• Mrs. Readerpants is another of my long-time favorite librarians. She has quite a few book reviews on her website, along with some “Genre Personality” information that can be helpful for students to identify their favorite reads.
  • Barb Langridge has a wonderful collection of book reviews on her website, A Book and a Hug. Some have been contributed by teachers and students. She also has a Reader Personality Survey form for young folks to fill out and submit for an overview of their type along with a visual list of books they’ll enjoy reading.
  • Laurie Evans reviews elementary & middle school appropriate books, which she has curated on her website, Blazer Tales. She offers 3 ways to sort and find the perfect books.

Here are other librarian & teacher bloggers who do regular book reviews, including student reviews which can be insightful for buying multiple copies of books. You may recognize a couple names as nationally-known authors:

  • Nerdy Book Club is a group of 4 teachers, including Donalyn Miller of Book Whisperer fame, who write reviews of books for elementary through high school.
  • Pernille Ripp is a middle school teacher who’s a passionate promoter of reading. Each year her students compose Our Favorite Books, a list with reviews of their favorite reads for the year.
  • Books in the Middle are reviews from 5 librarians and teachers who work with middle school students. Their reviews cover a wide range of topics/genres.
  • Libres is a website of professional book reviews by librarians & teachers in southeastern Michigan. They’ve been receiving publisher copies and reviewing books for 4 decades and once reviewed, the books are donated to schools and libraries in their geographic area.
  • Gaijin School Librarian, aka Ashley Hawkins, hails from a high school in Brooklyn NY where she writes book reviews and recommended lists for manga graphic novels and anime. She has links to other places to find manga information.

Just recently I learned about this site, “62 great books by Black authors, recommended by TED speakers.” These are recommended fiction & nonfiction titles that can bring diversity into your collection.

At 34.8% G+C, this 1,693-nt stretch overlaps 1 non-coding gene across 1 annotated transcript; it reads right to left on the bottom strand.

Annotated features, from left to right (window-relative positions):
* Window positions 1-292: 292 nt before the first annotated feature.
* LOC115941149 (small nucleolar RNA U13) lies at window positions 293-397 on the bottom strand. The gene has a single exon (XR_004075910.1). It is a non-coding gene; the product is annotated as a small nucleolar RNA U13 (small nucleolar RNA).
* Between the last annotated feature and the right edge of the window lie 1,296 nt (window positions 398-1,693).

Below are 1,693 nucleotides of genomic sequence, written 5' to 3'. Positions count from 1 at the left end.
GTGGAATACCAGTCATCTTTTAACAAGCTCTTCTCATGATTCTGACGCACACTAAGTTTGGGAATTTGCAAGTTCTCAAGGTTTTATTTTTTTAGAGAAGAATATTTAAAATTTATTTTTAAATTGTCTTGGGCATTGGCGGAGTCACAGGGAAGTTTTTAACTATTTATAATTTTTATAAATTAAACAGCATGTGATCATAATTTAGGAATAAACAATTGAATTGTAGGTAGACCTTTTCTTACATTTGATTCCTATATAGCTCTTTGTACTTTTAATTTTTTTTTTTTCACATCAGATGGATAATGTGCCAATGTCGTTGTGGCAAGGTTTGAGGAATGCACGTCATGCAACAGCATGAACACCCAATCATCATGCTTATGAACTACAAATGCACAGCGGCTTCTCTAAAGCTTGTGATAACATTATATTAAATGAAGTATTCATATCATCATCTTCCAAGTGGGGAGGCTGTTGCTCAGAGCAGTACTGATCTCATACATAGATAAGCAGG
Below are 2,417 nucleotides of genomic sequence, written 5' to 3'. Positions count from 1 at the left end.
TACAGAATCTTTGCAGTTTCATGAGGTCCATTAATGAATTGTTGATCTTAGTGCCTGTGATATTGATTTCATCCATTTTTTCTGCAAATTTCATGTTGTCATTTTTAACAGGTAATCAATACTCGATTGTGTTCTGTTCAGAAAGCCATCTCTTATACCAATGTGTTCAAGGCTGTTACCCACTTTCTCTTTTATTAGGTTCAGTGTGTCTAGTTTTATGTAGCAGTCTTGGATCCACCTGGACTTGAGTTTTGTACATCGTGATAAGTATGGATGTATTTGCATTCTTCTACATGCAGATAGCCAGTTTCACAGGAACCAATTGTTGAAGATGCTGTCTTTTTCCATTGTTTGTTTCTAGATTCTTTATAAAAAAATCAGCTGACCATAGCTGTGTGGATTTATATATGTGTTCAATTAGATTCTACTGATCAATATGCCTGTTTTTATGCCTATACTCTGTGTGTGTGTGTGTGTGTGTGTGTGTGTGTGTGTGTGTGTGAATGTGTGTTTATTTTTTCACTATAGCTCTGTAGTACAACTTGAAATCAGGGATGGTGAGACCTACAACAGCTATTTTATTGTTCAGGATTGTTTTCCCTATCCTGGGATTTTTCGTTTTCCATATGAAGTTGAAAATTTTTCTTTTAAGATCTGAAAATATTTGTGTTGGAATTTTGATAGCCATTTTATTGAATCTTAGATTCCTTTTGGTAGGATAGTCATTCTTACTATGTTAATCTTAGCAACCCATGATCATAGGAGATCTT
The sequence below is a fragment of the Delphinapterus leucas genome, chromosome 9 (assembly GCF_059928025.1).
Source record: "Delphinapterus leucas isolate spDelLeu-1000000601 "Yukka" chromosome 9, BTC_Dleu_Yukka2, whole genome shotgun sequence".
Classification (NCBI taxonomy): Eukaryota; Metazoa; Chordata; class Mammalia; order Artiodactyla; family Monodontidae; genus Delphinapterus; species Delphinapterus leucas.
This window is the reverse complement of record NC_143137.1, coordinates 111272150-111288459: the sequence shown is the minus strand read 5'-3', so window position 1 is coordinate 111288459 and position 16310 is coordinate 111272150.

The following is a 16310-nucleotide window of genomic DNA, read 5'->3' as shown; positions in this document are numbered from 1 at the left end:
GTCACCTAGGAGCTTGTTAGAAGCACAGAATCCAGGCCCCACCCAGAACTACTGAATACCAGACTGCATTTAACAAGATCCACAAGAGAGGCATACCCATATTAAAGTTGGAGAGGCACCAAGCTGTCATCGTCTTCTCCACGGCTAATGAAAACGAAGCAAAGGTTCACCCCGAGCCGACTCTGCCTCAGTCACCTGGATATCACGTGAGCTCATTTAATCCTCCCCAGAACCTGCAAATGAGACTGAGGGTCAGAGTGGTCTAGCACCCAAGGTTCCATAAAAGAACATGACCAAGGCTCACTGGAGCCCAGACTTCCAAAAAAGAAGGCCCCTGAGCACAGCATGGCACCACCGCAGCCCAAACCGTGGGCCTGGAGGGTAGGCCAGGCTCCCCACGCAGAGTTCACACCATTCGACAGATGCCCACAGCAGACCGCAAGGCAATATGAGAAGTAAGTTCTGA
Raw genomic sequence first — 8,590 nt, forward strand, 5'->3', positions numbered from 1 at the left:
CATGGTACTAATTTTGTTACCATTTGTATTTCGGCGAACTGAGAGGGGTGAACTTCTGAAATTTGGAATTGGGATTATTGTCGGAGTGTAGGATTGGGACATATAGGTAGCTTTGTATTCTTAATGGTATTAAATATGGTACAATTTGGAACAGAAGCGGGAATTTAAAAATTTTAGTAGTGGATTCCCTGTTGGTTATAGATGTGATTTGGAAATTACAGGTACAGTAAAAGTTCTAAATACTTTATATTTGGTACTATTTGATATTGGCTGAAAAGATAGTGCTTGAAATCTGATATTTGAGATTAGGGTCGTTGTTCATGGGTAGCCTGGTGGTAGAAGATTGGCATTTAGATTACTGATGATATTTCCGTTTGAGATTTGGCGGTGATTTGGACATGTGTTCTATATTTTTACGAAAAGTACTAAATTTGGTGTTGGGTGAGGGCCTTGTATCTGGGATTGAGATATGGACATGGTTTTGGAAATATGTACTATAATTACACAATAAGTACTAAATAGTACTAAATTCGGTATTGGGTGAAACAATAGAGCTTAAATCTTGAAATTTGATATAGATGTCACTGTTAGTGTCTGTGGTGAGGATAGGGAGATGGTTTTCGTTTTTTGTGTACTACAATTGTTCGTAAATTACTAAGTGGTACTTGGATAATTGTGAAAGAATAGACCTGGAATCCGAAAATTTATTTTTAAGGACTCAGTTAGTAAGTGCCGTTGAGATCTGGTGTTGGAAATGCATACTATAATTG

Book Talks & Book Trailers

There’s nothing quite like a book talk to get students interested in books. Since I’m no good at booktalks, I rely on other sources to interest students in books.

One of those resources is the public library’s Youth Services Librarian. Our school boundaries encompass 2 different public libraries, and both allow crossover access for our students. I have the benefit of 2 wonderful ladies who I invite to our school 4 times a year for booktalks and to promote public library activities to our students: early fall after school begins, and before our winter, spring and summer breaks. It’s a WIN-WIN for me, for them, and especially for our students.

Combining the best of booktalks and online book reviews are online video booktalks. Here are two you won’t want to miss:

  • Naomi Bates has written book reviews for years on her blog, YA Books & More. Now she’s upped her presence to a vlog—a video blog—where she booktalks a new book nearly every week. You can also use the playlists on her YouTube site to show a series of video booktalks while your students are browsing for books!
  • Colby Sharp, one of the “nerds” from the Nerdy Book Club, has an amazing YouTube site with lots & lots of video booktalks!

Students love book trailers, and so do I. They’re like movie previews only better, because you can create a QR link code and tape it onto the book so kids can use their smartphones to view the trailer when they pull a book off the shelf. Here are two good resources for book trailers:

PROMOTE READING WITH FIRST-LINERS & BOOKMARKS

Easy Reading Promotion with First-Lines & Topical Bookmarks! - As a NON-Fiction School Librarian, I read aloud the first-lines of fiction books so students know why reading the first page is on our checklist. And I create 21 different topical & series bookmarks to give students additional choices for story types they already like. #NoSweatLibraryOne way I help students find a book that appeals to them is with my IT IS FOR ME checklist, where the F is for the First page of the book. When I get new books in, I scan the first pages to find really catchy first lines. At a library visit I read these first-lines to students to emphasize why opening the book and reading the first page is worthwhile.

Though I’m not so good at book reviews or booktalks, I put special effort into creating “if you like this, you’ll also like…” bookmarks for students. I have templates for 21 different topical & series bookmarks, which I place in Demco acrylic displays on top of the circulation counter. Our Fiction area is organized by Subjects using color-coded sticker labels & transparent label covers. so I copy bookmarks to cardstock that matches the color for the Subject so students know where to go to find the books.